A Bloody Sacrifice?

Posted By Thomas Perez. August 26 at 8:31pm. Copyright 2016.

It has come to my attention that there seems to be a consensus of thought floating around the internet these days pertaining to a sentimental form of reasoning. Why would a loving God tourture His own Son in order to atone for sin, and in such manner, appease His judgement?

Some people can’t seem to get around there misplaced emotional humanistic ties to progressive theology; often calling the message of a loving blood sacrifice too violent, unnecessary and irrational. The sentiment is well understood. Yet, the very same people that question the synoptic Gospels, the book of John, the book of Acts, the Pauline epistles, the epistles of John, the book Jude and Revelation seem to forget that the actions of sacrifices is a constant running theme in the New Testamnet and the entire Bible. Perhaps if we were to look at their conclusions of good thoughts and sentiments from another perspective, we might find that there might exist a corallation between the traditional thought and the new growing sentimentality, rather than simply denying one of the central messages of the Canon.

One way to accomplish this is to see that the Father can actually sacrifice Himself in the person of a Son – His Son. But obviously God is singular. Therefore it, the title, is an expression, or can be seen as such – for no man has seen God – John 3:18. Yet it also claims that God became a man; Isa 7:14, 9:6, John 1:1-14, I Tim 3:16, I John 1:1-2, etc. And that He was touched and beheld (looked upon).

This viewpoint would be considered the Oneness of God (as in the roles of God being our – Father, Son and Holy Spirit), as opposed to a Trinitarian belief. A person can derail the lovely bloody sacrifice all they want too, but only from a Trinitarian position – but not from a Oneness position. I’am not denying the trinitarian position, I’am simply providing you, the reader, with another perspective – the Oneness perspective. You see, a person can be a son, a father and a husband; but can still be a man – ONE MAN.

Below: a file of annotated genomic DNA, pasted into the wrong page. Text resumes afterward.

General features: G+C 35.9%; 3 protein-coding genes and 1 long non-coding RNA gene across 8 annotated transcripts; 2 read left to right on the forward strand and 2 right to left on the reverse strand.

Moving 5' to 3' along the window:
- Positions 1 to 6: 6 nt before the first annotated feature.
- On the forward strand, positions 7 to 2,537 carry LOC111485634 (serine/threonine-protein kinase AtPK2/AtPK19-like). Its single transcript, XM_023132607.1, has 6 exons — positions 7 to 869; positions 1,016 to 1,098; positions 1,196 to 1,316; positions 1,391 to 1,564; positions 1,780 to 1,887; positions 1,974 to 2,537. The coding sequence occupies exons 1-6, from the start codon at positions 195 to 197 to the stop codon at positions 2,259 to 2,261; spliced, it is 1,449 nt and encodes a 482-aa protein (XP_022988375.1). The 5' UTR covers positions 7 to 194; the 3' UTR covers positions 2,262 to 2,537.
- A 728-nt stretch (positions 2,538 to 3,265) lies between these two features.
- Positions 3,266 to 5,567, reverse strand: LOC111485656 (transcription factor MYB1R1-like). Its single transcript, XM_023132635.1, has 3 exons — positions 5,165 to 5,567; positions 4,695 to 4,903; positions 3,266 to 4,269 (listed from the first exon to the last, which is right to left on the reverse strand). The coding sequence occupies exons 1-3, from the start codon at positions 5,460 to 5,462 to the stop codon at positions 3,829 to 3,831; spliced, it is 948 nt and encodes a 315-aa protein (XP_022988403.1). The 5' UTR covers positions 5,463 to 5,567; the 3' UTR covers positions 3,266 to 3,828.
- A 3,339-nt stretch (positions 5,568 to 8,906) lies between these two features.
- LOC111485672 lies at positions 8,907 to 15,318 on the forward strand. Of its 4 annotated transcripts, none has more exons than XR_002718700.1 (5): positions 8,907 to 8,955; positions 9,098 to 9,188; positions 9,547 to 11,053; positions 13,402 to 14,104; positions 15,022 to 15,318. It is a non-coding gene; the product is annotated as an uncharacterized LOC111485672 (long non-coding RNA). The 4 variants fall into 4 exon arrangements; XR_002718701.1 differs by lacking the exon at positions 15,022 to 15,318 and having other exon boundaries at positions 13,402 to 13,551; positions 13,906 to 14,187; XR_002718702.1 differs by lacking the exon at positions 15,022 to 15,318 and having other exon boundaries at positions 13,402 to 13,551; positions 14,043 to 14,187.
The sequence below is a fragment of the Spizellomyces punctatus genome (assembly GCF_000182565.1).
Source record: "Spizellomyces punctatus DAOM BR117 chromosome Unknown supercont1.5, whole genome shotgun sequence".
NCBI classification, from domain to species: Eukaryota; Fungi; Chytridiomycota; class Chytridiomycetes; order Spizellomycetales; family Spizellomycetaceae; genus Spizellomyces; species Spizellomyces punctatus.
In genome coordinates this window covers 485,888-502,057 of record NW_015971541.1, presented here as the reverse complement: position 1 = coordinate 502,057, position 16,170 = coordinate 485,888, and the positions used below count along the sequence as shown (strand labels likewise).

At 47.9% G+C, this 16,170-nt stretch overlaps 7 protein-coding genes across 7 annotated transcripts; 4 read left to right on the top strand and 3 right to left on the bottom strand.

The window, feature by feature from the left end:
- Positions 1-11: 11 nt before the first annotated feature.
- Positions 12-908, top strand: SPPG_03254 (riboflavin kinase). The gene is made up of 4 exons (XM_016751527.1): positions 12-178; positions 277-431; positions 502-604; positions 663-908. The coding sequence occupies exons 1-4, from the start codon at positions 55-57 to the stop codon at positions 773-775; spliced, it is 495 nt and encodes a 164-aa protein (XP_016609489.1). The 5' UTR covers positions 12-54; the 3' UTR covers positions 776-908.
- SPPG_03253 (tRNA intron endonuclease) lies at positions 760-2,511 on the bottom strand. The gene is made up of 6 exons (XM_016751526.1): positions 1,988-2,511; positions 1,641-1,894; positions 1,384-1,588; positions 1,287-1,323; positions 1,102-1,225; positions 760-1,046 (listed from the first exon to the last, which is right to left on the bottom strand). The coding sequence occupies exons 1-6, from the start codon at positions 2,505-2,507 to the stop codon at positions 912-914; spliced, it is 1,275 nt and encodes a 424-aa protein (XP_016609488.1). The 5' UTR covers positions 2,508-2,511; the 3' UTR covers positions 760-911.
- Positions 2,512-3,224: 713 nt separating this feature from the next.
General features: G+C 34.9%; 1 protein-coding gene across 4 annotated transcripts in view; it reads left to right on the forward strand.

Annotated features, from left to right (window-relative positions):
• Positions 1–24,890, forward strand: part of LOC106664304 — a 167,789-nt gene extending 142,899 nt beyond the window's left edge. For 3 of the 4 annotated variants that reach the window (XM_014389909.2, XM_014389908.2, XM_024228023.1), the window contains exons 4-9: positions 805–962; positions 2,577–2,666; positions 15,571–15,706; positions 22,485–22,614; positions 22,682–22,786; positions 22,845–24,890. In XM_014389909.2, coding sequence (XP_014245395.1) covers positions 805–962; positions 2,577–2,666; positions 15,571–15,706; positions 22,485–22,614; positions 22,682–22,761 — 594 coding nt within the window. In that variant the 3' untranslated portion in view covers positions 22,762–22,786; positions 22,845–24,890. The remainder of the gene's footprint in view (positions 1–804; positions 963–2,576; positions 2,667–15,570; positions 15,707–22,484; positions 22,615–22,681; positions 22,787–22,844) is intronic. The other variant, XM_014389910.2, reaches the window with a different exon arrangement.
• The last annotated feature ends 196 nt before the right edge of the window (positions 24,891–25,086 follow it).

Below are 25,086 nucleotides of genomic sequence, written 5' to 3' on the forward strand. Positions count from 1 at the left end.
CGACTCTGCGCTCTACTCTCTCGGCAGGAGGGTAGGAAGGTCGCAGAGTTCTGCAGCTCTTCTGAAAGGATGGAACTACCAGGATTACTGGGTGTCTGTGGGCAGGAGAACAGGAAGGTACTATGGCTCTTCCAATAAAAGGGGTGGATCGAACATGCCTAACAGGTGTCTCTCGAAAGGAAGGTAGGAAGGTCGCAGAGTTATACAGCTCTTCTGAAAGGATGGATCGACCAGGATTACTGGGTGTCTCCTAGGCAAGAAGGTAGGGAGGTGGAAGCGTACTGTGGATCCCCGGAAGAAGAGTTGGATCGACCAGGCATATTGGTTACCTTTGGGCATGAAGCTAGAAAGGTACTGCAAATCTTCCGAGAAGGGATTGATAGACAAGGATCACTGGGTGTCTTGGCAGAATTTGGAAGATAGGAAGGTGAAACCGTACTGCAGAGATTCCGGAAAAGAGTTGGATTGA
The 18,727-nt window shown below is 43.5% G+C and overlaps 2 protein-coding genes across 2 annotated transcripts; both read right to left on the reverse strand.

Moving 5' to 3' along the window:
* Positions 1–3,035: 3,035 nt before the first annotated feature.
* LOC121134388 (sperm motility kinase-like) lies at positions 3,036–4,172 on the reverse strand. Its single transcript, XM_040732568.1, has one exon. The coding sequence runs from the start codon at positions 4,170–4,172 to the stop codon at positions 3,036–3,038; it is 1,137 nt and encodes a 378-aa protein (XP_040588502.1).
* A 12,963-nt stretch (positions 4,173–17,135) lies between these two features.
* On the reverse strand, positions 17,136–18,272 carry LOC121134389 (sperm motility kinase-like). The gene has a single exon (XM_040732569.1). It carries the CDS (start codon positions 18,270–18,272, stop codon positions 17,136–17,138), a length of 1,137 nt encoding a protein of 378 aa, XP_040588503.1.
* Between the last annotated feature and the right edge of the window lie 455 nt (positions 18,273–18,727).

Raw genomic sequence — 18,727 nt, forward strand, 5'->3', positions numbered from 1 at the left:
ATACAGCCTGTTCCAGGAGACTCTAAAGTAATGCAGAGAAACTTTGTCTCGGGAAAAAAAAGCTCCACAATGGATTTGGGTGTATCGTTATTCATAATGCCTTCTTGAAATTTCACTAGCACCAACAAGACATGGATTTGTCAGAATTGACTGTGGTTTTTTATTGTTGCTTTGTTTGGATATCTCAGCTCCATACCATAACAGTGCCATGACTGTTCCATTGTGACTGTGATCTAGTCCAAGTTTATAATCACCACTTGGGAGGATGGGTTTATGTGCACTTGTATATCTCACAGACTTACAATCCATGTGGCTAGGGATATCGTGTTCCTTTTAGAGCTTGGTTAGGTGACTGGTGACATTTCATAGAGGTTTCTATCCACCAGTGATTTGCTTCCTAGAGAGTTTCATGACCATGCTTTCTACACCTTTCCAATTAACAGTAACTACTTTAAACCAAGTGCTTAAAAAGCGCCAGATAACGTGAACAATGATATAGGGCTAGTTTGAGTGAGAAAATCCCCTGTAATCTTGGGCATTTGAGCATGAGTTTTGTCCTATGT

Ergo, ONE GOD – and yes there are amatuer questions. Questions like, “well then, who was Jesus praying to?” – and “who was it that decended at His baptism?” – etc. The answer to those questions and others like them have been previously dealt with in other articles. I already dealt with them so fundementally that even a child can understand it.

A man (one man), can give his life to save his mother and/or father, it can also be said of that man that it was the son who gave his life for her/him. A man (one man), can give his life for his children, it can also be said of that man that it was the father that gave his life for his children. A man (one man), can give his life for his wife, and it can also be said that the husband gave his life for his bride.

Well, since God is God and He is considered the Father, and we His children, why does it seem far fetched to some that He wouldn’t, in a bloody fashion, sacrifice Himself to appease Yahweh (the god of this world and reconcile him too at the same time) for His children? Or why does it seem far fetched to some that the Son would actually volunteer to become a sacrifice for his Father and Mother (Sophia – the Son – the Word)? And why does it seem far fetched to some that the Groom/Husband would sacrifice Himself for his bride?

This is elementary. One God. Many roles.

God is actually called by all 3 names/roles. And ultimately God is a Spirit. So if know that to be true, then we must know the following to be true also: the Spirit is Lord – I Cor 3:17, the Spirit is the Son – Gal 4:6, the Spirit is the Father – Luke 3:22, and God is the Holy Spirit – Acts 5:1-4, II Sam 23:2-5, Psa 139:7-13, and everyone’s favorite verse, John 4:24 – God is Spirit. Bonus verses; Heb 9:14, 3:7-11 – the Holy Spirit is the Almighty.

The roles played a part in this glorious “bloody” Gospel that some find hard to shallow. The Father sacrificed Himself – Ezekiel 39:17-21, Rom 7:1-2, the Son Sacrificed Himself (obviously), and the Holy Spirit did too. “Oh c’mon Thomas, no way, not the Holy Spirit!” Oh yes He did. Please read between the lines, “My God, my God, why hast thou forsaken me?” “Into thine hands I commit my Spirit.” Do you honestly think it was His spirit only (as in a man’s spirit)? Remember, we already know that God is a Spirit. And since that Spirit became flesh…well, you reason it out. And finally Acts 20:28 – One God shed His blood.

The roles even played a part in the resurrection – the Father raised Jesus – Gal 1:1, the Son/Jesus raised Himself – John 2:18-22, the Holy Spirit raised Jesus – Rom 8:11 (most people don’t see the Holy Spirit as having the power to raise Jesus from the dead, but Rom 8:11 confirms this). And finally, God raised Jesus from the dead – Rom 10:9.

This is the art of hermeneutics.

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